Hair Furor, (for those of you reading this in the far future, President Trump) has managed to fire up the distraction machine once again. Between these Tweets, and his “fire the son of a bitch” comments at a campaign rally (only months into his term, and he’s already campaigning for a second), he’s trying desperately to distract from the political chaos surrounding him and his administration. War looms with North Korea and Iran, the Mueller investigation of the Russian attacks is about to explode, and the White House has had to install a revolving door in the West Wing to handle the number of people being hired and fired there.  What does orange man focus on? NFL players dropping to a knee during the national anthem.

It’s working though. Watching my Facebook and Twitter feeds, I’m seeing plenty of “deplorables” standing with the President, and denouncing anyone who engages in this peaceful form of protest. Most of them are not even aware of how often the flag code is violated by just about everyone, nor why we only sing the first stanza of the Star Spangled Banner. (really… have you read the rest of it? You should. Here.)

I support Colin Kaepernick and those who stand (kneel) with him. Although I have worked in law enforcement for twenty-three years, with a fine group of decent people, I’m not blind to the racial inequalities and injustices embedded deeply in our systems. For me, it’s simply the idea of how many people have to speak up and say there’s a problem before we (the white community) stop and say to ourselves, “you know, there may be a problem here”? There’s a problem here.

All of the above was setup to tell you this story, which has nothing to do with the national anthem, but does deal with a flag and a tendency to ignore problems.

Years ago, Visalia had two hospitals. Kaweah Delta District Hospital (now Kaweah Delta Medical Center), and Visalia Community Hospital.


Image: Historic Happenings

Back in the late 70’s or early 80’s, I would on occasion drive past the Visalia Community Hospital on south Court Street. On one of my excursions past the hospital, I noticed the flag flying on the flag pole was looking seriously tattered and worn. I thought that was odd for a public facility, and wondered why nobody had replaced it.

I kept looking for a new flag for the next several weeks, but the same worn out flag continued to be flown. Finally, one day, I’d had enough.

I pulled into the parking lot, and went inside to the main receptionist’s desk. The lady sitting there asked me how she could help me, and I asked to “speak to the manager or director of this facility.” She paused, and asked me if I had an appointment. I told her I did not.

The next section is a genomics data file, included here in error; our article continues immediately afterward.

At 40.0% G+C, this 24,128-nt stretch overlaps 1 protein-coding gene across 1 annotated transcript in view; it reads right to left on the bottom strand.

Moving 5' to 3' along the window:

Now, this was something very out of character for me. At this event, I’m in my early 20’s, deeply in the closet, and very insecure. To challenge an institution was very much out of my league.

She told me the administrator (I don’t remember what she actually called them, but administrator will do for this story) was busy,  and how could she help me. I told her that I had been driving past the hospital for several weeks now, and the United States flag on the pole outside was in terrible condition, and was long past needing to be replaced.

She and another lady behind the counter just kind of stared at me for a bit. I don’t recall the exact conversation now, but at one point the other woman there made a comment to the effect that even tattered and worn, it was a sign of respect to have the flag on the pole. I was a bit shocked, but I did not challenge that statement. I did ask that they have whoever was in charge advised, and to have the flag replaced. I thanked them, and left.

For several days afterwards, the flag stayed on the pole. Tattered and worn, it seemed that it wasn’t coming down. I was considering a letter-to-the-editor after a few days, but on another pass by the hospital, I noticed the flag was gone. Victory! I kept my eye on that flagpole for the next several days, expecting a new flag to appear. It did not. At least it did not right away.

Finally, after what seemed like a long time but may have been only a week or so, a brand new flag appeared. I did not have to write that letter to the paper, and I felt pretty good. (of course, it’s entirely possible that the receptionist never informed the administrator, or anybody else, that the flag needed replacing. It might have been coincidentally replaced in the normal course of their operations. I don’t know. But the change did happen after I spoke up. We can take from that what we like. I think I was the squeaky wheel.)

We Americans place a lot of stock in our flag, and the ceremonies surrounding it. Rightly so. But when we raise that ceremony to dogma, and berate and humiliate people expressing by their actions the very rights that flag stands for, we’ve gone from patriotism to jingoism. The President may use the flag and the national anthem as distractions from his failures and his fumbling of national and international affairs, but true patriots will respect Kaepernick and his allies, and ask what they can do to help solve problems, not exacerbate them by denying they exist.

Respect the flag, but respect what it stands for, more. Taking a knee in silent protest is respect in the deepest sense, for a patriot.